If there's neither time nor a compelling reason to apply the pluggable framework to other parts of the system in this iteration, then it's likely the programmer going off on a design pattern hike - exploring their talents - and the framework should be struck out of the code. It's just more complexity to maintain.

Of course, some programmers will never learn: they like writing code too much. Lots of it, as if they're paid in lines of code, or reviewed that way. Or maybe it's a macho thing. Pursuing your own grand design will do that for you, but it's better to solve problems with little code. Less is more.

An alternative to JOTM for JTA

Atomikos TransactionsEssentials

Reducing Coupling Through Unit Tests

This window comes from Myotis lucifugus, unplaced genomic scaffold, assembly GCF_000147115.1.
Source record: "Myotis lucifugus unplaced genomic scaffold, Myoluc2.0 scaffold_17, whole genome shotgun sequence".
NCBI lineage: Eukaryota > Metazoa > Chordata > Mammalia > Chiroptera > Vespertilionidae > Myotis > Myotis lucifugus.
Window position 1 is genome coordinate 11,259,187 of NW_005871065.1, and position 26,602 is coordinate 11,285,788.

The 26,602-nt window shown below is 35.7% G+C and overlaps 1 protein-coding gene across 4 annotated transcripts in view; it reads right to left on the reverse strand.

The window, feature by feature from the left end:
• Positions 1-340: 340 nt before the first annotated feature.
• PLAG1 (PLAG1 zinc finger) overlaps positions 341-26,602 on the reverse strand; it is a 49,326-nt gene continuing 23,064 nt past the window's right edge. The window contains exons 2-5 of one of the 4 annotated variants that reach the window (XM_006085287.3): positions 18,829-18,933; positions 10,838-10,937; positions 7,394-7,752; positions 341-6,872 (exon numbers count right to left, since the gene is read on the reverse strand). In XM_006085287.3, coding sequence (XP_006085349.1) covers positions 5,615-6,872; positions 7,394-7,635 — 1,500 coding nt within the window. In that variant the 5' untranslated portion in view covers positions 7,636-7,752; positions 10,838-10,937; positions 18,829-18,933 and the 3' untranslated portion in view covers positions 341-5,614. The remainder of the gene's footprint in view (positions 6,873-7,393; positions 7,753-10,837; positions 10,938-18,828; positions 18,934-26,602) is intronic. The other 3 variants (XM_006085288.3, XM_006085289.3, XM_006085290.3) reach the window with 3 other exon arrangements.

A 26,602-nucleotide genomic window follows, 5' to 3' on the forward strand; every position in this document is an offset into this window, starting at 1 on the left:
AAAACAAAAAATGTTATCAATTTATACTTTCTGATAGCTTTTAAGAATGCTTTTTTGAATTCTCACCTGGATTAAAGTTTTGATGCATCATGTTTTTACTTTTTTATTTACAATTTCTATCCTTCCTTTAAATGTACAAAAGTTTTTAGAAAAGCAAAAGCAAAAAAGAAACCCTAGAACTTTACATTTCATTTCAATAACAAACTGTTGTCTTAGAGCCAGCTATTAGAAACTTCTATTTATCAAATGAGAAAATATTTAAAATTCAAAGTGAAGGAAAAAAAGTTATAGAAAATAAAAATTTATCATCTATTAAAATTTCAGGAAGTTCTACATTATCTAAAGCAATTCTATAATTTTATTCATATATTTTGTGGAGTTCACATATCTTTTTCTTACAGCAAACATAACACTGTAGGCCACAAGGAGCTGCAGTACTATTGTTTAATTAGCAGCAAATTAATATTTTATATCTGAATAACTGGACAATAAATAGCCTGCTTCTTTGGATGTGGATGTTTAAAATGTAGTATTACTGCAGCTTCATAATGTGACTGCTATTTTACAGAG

Reducing Coupling Through Unit Tests

Interesting article:

Low coupling refers to a relationship in which one module interacts with another module through a stable interface and does not need to be concerned with the other module's internal implementation.

Unit testing under any name is a good test of the ability to call your code in isolation.

If you have written code with low coupling, it should be easy to unit test. If you have written code with high degrees of coupling, you're likely to be in for a world of pain as you try to shoehorn the code into your test harness.

Is the code highly cohesive? That is, does each module carry a single, reasonably simple responsibility, and is all the code with the same responsibility combined in a single module? If code implementing a single feature of your application is littered all over the place, or if your methods and classes try to do many different things, you almost invariable end up with a lot of coupling between them, so code with low cohesion is a big red flag alerting you to the likelihood of high coupling as well.

10 May 2008